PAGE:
personalism

(redirected from personalists)
Also found in: Dictionary, Encyclopedia.

personalism

(pĕr′sŭn-ă-lĭzm)
A social theory of health care that stresses the importance of respect for the dignity and individuality of those people for whom care is provided.
References in periodicals archive ?
How would the adoption of a personalist economics change current practice?
Gifford is having none of it: tracing the "relations among thought, form, and praxis" in the poetic, literary, and critical writings of the "Personalists" (notably Treece, Alex Comfort, Dylan Thomas, Durrell, Duncan, D.H.
included my short essay, "Personalist Spirituality and Buddhist Anatman: Reflections on Contrasting Subjectivities, or Why I Am Not (Quite) (Yet) a Buddhist," (1) as well as a response to my essay by Jayarava Attwood, "Facing Death without a Soul: A Response to George Adams." (2) Although the following remarks are in response to Attwood's interpretation of my essay, I hope that they have implications for the larger ongoing dialogue between Buddhists and theists over the nature of the self.
Early Personalists pointed to the communal nature of reality, but in their ethical writings and practice the individual person was always given the right of way.
The Catholicism of the modern masses, personalists maintained, could only be reinvigorated by the energies supplied by a new spiritual elite, whose chief quality was an unmitigated, Promethean scorn for the old conventions of Catholic spirituality.(58) Within these intellectual circles, it was fashionable to decry what was termed "traditional" French Canadian Catholic piety, dismissing it as hopelessly credulous, routinized, and anti-intellectual, utterly lacking in holiness and heroism, and thoroughly pervaded with decadent bourgeois sensibilities.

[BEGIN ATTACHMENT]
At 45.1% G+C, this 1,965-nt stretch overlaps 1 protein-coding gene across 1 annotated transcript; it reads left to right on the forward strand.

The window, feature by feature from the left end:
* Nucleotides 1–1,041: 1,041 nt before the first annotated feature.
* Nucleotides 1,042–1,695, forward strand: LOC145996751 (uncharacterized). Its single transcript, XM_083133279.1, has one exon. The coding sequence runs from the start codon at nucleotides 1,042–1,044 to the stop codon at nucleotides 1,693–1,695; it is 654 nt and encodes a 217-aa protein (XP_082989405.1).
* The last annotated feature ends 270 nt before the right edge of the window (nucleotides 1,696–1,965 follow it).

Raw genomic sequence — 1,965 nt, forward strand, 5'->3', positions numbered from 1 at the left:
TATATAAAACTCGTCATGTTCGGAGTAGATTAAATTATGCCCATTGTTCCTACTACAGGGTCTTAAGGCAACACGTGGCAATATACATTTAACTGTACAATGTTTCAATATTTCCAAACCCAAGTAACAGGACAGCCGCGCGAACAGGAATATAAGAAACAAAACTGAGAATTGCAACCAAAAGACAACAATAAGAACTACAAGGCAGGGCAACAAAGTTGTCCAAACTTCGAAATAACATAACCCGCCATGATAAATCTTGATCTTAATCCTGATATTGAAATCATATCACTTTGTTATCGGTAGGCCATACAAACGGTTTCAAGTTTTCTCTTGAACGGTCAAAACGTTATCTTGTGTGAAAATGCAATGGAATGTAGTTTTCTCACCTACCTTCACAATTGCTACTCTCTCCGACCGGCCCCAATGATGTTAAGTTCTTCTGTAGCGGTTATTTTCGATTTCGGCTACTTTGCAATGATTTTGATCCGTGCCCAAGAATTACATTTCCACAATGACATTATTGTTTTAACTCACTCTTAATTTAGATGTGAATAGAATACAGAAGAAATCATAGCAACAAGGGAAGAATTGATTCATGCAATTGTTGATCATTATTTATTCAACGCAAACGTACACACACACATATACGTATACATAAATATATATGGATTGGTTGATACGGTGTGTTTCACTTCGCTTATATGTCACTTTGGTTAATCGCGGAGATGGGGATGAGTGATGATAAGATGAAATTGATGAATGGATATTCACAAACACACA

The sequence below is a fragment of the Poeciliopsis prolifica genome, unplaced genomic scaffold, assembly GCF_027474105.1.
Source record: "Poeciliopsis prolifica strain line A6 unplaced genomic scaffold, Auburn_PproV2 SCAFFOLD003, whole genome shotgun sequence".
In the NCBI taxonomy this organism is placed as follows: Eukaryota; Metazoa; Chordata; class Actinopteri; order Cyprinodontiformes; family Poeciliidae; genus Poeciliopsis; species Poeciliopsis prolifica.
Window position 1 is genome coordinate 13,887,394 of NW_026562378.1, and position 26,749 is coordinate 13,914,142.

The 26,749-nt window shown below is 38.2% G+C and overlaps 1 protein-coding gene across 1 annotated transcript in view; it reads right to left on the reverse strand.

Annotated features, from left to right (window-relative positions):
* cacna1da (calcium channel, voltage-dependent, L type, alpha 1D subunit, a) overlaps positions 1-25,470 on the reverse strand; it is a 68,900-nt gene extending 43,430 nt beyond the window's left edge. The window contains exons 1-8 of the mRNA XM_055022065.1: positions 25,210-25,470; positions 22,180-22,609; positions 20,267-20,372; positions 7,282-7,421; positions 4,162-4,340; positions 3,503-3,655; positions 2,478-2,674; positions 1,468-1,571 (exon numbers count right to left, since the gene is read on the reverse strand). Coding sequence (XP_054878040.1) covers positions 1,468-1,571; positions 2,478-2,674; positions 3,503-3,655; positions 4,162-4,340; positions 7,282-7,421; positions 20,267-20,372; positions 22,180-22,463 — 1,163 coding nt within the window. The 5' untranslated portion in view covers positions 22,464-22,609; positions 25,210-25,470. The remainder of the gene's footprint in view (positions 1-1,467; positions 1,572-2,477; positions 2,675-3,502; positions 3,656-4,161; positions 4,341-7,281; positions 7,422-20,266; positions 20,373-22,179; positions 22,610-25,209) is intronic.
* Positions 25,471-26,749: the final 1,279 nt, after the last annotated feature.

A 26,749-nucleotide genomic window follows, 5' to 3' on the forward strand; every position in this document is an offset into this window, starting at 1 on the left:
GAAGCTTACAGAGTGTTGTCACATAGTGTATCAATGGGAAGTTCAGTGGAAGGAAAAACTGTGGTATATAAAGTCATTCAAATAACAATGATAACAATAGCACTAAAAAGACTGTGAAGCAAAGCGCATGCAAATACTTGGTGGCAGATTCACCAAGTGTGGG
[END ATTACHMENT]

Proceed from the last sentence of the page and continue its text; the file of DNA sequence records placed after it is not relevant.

Although the personalists opposed individualism in its definition as:
While I certainly make no pretense at being anything close to a Bertrand Russell, I do hope that, like him, I can offer some observations on an aspect of Buddhism that has been in perennial conflict with the personalist element of theistic spirituality and, in doing so, in a small way do for Buddhism what Russell did for Christianity, by encouraging a broader discussion and, I hope, clarification of this central Buddhist position.
The immediate problem for personalist economics is how to square
The phenomenological material would also have been enriched if some of the recent Catholic understanding of the person (also phenomenological in nature) had been included; I am thinking here of the work of Ratzinger, Wojtyla, and other personalists. The interesting discussions of the importance of the body given by Hersch in his welcome and persistent critique of Cartesian dualism would perhaps have benefited from the contributions of George Lakoff and Mark Johnson's Philosophy in the Flesh: The Embodied Mind and its Challenge to Western Thought (New York: Basic Books, 1999).
He has mastered a vast range of contemporary literature, from the dialogical model of the personalists to the treatments of accountability, freedom, and punishment by analytic philosophers.
For, Breckman contends, the opposition of the personalists, who read sovereignty as a singular disposition of will on par with that of a singular God, drives the leftist Hegelians to a rejection of the individual as the site of social reality, while at the same time forcing them toward a substitution of an equally unified, if universal and worldly, "subject" to take up the dispensation of political reality.
First, I outline Kraynak's account of Kantianism, noting how he ascribes it to personalists. Second, I show how important twentieth-century personalists explicitly reject Kant's metaphysics and epistemology.